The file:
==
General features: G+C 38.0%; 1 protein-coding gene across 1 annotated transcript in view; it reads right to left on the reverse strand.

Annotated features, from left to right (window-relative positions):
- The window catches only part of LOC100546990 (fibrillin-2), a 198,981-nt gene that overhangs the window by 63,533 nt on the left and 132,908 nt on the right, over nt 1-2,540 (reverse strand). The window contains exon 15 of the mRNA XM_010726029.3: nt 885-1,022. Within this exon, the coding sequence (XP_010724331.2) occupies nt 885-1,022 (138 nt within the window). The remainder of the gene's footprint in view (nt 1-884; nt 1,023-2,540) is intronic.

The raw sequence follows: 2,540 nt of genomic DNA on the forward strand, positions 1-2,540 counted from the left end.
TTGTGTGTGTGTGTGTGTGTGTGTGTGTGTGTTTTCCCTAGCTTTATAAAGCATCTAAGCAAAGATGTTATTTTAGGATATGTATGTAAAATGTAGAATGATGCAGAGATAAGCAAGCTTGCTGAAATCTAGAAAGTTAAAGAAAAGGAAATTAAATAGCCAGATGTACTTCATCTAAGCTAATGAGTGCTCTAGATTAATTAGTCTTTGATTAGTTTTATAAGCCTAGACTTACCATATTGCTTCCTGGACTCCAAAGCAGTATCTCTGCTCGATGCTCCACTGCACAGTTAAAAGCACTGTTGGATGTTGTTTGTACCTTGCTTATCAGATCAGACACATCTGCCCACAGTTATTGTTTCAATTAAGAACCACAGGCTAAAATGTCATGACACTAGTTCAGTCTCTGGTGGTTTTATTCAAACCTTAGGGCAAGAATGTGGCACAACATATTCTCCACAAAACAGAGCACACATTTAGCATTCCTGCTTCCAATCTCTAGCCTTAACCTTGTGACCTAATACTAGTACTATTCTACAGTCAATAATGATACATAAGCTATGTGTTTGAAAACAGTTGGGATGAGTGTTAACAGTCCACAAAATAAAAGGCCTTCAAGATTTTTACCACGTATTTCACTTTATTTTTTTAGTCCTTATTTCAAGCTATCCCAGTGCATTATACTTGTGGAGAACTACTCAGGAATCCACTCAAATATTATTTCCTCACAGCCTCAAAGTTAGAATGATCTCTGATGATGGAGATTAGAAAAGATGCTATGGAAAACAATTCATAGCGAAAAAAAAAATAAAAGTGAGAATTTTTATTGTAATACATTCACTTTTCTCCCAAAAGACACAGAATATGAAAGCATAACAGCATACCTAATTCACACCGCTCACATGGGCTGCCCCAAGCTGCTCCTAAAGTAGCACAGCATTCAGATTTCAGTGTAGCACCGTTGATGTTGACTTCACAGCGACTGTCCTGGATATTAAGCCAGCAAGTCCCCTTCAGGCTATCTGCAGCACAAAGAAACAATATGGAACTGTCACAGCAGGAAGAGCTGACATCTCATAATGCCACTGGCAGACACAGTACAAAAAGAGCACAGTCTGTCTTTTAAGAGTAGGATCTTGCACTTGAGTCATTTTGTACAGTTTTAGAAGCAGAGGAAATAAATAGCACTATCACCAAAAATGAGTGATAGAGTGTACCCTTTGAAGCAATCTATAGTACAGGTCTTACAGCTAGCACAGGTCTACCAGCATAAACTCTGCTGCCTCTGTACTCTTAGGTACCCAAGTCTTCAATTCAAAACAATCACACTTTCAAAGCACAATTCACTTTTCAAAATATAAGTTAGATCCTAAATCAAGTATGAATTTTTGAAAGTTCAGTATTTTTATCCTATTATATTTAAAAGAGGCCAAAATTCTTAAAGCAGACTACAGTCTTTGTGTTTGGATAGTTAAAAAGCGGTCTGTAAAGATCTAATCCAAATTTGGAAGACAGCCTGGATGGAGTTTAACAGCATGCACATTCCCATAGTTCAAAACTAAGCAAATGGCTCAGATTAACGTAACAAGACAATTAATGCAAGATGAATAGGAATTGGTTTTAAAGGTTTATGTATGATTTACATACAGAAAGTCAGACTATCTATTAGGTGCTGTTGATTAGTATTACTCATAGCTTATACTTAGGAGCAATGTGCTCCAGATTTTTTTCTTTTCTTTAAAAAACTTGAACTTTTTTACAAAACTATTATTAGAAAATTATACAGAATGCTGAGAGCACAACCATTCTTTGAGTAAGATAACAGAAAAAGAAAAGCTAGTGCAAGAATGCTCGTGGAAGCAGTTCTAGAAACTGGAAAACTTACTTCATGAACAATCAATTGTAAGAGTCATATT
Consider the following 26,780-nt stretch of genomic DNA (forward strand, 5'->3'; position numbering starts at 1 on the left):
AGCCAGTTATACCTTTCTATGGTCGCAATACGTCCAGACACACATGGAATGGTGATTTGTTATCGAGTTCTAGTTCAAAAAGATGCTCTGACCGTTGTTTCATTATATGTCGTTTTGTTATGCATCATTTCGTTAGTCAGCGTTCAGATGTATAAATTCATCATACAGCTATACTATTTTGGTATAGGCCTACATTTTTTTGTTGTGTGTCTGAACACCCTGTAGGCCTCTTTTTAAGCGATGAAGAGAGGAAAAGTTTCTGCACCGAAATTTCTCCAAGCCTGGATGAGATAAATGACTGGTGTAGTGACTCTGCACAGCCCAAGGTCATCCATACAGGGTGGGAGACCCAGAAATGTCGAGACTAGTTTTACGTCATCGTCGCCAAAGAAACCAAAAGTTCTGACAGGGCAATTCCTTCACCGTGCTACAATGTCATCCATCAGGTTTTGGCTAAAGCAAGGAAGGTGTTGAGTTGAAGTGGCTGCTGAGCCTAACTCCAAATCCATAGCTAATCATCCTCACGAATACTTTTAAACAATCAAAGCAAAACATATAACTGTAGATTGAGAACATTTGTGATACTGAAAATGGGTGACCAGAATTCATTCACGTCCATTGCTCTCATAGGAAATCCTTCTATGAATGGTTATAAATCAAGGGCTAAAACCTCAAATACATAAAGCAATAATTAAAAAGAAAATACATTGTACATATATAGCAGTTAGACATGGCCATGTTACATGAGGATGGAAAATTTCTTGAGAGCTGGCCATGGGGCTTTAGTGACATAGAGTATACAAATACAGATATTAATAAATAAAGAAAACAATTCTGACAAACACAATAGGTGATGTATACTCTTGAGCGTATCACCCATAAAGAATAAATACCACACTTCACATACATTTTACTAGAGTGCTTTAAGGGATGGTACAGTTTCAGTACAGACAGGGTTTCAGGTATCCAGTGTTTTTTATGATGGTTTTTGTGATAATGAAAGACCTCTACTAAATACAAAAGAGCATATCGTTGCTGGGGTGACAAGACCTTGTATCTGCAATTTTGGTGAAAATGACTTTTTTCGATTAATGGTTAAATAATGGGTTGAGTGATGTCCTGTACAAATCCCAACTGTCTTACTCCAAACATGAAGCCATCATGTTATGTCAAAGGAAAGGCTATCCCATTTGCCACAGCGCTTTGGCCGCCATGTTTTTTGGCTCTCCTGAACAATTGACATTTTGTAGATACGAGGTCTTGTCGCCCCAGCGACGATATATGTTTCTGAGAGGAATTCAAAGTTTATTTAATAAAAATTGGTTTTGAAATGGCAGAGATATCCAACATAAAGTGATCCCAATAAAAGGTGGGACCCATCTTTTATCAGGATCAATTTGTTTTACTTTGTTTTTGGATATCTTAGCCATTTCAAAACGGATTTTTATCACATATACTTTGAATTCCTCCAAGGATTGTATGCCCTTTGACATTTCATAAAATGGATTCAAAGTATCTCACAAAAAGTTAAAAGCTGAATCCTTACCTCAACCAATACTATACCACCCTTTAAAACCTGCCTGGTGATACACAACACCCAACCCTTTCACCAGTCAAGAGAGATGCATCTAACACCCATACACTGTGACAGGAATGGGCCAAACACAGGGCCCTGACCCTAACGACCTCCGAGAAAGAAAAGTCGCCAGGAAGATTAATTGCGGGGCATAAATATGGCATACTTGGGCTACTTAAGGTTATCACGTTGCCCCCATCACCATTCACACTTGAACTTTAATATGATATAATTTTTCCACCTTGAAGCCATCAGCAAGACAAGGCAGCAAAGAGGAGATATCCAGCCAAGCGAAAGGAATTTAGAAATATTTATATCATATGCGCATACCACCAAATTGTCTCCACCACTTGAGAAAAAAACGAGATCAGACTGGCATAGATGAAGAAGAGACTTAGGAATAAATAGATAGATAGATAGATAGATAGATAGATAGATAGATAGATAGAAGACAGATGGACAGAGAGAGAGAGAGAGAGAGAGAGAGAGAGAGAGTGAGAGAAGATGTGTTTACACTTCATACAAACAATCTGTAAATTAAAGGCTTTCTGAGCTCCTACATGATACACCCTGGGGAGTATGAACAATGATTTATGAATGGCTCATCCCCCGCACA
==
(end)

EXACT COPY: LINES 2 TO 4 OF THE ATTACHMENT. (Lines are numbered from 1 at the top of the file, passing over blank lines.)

Annotated features, from left to right (window-relative positions):
- The window catches only part of LOC100546990 (fibrillin-2), a 198,981-nt gene that overhangs the window by 63,533 nt on the left and 132,908 nt on the right, over nt 1-2,540 (reverse strand). The window contains exon 15 of the mRNA XM_010726029.3: nt 885-1,022. Within this exon, the coding sequence (XP_010724331.2) occupies nt 885-1,022 (138 nt within the window). The remainder of the gene's footprint in view (nt 1-884; nt 1,023-2,540) is intronic.

The raw sequence follows: 2,540 nt of genomic DNA on the forward strand, positions 1-2,540 counted from the left end.